Mystery repeating radio signals coming from a galaxy three billion light years away have been detected for a second time. Scientists with the Breakthrough Listen initiative, a project launched by the likes of Stephen Hawking to detect signs of alien life, said 15 fast radio bursts (FRBs) had been recorded during a five hour observation period on August 26.

The discovery was announced in the Astronomer's Telegram and in it, the team noted that this was the highest frequency at which FRBs had ever been detected, and that it appears whatever is producing the bursts is currently in a “heightened state of activity.” Their findings will be reported in further detail in a forthcoming scientific journal.

FRBs were first detected in 2001 and in the years since around 30 different events have been recorded. They last just a few milliseconds and appear to be coming from somewhere deep in space, but pinpointing their location is extremely challenging. Most FRBs are detected in data long after the event has passed.

In 2016, scientists announced the first case of a repeating FRB— FRB 121102. By following the bursts, they were able to trace them back to a galaxy three billion light years away, but not to the actual source—it appeared nothing in this region of space could be causing them.

Since then, this part of space has been monitored closely. Using the Green Bank Telescope in West Virginia, the Breakthrough scientists discovered the bursts in the C-band—the highest frequency any FRB has ever been discovered in. This new data should provide a new view of FRBs, bringing us closer to working out what could be causing them.

Carole Mundell, head of Physics at the University of Bath, U.K., who was not involved in the latest discovery, tells Newsweek that the latest set of bursts is very exciting. “They’ve opened up the spectral window,” she says. Having a recording of FRB 121102 in a different frequency allows scientists to examine it from a different angle.

“When we go to higher radio frequencies it starts to give us an understanding of the emission mechanisms for what produces the light,” she explains. “At the moment we don’t know. The radiation in any FRB appears to be similar to a laser in a laboratory, which is unusual in cosmic sources, so it must be a very energetic process that produces this light. This is an extra little clue about what might be producing the light from that, in the hope we might figure out what the actual object is.”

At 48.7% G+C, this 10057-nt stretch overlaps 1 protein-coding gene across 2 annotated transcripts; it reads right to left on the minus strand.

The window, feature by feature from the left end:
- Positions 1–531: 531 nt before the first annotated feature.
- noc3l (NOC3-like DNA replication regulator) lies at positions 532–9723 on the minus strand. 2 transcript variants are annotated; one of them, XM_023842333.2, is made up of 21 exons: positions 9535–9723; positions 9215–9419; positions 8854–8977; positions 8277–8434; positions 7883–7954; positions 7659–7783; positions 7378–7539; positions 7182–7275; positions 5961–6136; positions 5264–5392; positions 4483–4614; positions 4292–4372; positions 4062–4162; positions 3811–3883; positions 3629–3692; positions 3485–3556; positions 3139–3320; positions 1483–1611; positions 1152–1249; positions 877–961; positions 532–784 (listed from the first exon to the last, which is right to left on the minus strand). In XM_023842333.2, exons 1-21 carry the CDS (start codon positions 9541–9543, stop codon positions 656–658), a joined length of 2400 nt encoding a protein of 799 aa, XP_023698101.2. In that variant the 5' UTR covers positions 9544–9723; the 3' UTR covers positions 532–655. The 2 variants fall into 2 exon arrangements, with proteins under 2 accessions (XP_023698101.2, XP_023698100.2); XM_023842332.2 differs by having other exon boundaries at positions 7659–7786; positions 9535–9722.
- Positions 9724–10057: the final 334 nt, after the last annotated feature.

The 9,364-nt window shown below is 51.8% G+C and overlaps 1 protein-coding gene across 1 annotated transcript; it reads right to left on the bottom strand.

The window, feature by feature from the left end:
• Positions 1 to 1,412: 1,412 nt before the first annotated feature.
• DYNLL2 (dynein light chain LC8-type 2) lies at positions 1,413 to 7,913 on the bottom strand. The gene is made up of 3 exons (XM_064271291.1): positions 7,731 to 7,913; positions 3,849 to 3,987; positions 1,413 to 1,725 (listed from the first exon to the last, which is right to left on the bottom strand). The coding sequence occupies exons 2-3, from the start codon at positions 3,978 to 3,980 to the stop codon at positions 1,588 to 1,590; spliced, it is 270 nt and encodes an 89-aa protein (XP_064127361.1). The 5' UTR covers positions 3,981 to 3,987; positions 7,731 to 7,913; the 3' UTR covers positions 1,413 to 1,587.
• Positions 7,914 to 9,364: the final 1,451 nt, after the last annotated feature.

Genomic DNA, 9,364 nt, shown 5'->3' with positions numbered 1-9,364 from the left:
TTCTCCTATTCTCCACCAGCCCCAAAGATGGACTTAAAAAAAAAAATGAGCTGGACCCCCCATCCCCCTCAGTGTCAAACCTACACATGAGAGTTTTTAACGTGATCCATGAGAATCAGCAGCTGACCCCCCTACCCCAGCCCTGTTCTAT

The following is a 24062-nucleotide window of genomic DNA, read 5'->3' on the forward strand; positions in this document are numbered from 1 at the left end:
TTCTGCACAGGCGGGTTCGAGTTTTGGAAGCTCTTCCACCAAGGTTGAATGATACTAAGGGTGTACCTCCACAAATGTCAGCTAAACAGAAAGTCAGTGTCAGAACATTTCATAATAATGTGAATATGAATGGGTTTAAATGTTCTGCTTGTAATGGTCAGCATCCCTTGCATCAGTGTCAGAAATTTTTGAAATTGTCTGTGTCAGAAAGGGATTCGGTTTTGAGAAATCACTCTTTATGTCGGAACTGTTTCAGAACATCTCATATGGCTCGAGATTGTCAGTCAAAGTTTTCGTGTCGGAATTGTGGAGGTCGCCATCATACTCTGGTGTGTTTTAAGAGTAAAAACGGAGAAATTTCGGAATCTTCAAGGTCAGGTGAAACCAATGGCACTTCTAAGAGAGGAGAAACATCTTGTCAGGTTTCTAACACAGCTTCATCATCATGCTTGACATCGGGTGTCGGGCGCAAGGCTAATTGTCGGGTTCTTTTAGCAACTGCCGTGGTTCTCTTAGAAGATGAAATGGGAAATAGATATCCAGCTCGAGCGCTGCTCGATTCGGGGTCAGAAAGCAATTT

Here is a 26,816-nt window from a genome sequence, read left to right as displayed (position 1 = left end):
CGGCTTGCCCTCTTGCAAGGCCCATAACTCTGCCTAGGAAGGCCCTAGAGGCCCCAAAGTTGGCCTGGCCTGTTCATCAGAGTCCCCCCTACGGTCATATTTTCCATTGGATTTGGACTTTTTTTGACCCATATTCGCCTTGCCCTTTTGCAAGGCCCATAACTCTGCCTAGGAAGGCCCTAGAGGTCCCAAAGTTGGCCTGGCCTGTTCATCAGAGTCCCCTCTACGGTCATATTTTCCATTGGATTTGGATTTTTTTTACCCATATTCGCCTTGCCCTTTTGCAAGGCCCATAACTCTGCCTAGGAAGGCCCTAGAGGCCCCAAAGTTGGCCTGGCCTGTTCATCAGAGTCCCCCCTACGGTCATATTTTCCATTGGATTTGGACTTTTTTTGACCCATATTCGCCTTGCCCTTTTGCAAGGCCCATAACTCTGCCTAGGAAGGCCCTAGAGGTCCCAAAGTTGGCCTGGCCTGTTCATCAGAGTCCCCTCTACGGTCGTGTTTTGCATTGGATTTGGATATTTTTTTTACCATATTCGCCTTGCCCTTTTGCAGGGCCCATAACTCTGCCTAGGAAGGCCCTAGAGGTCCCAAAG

There have been a number of suggestions about what could be causing the FRBs—which Mundell says may not all come from the same cosmic source. Before the repeating bursts were discovered, it was thought a one-off cataclysmic event could be causing them—potentially a dense neutron star or a black hole. Finding a repeating burst means whatever is causing FRB 121102 cannot be a single event. “It’s clear this is a system that has some fuel—that it has some mechanism for accelerating the material and producing the light and it’s able to keep on going in this active state,” she says.

What we do know is that strong magnetic fields are probably involved, as this is one of the ways to produce the radiation being detected. This could be related to a binary system where one object, such as a black hole or star, is being fed by the other. “We don’t know whether that’s the case with this one,” Mundell says. “But certainly something is providing fuel for these outbursts and how that is all configured is open for debate.”

At the moment, FRBs are in the extremely early stages of discovery with scientists trying to piece together the physics of what is going on. As more and more surveys search for FRBs, the number identified should grow over the coming decade. While having an example that repeats will help scientists work out what is causing that specific FRB, whether or not it will help us understand what is causing the others is unknown.

In the meantime, speculation about the source of FRBs continues. “Astronomers are generally conservative and none of us are saying it’s an alien civilization,” Mundell says. “That’s the one you hear most. We’ve learned from past history that while it’s important to look for these signals from other civilizations, this is three billion light years away so whatever produced it, it was a long time ago.”

She adds that the discovery of pulsars in the 1960s is a good lesson in jumping to conclusions about astronomical mysteries. At the time, people talked about the existence of “little green men” but instead it turned out to be an entirely natural event. “There are lots of undiscovered phenomenon in the universe and we’re just starting to scratch the surface,” Mundell says. “We have these pieces of a jigsaw but we don’t yet know how to put it together.”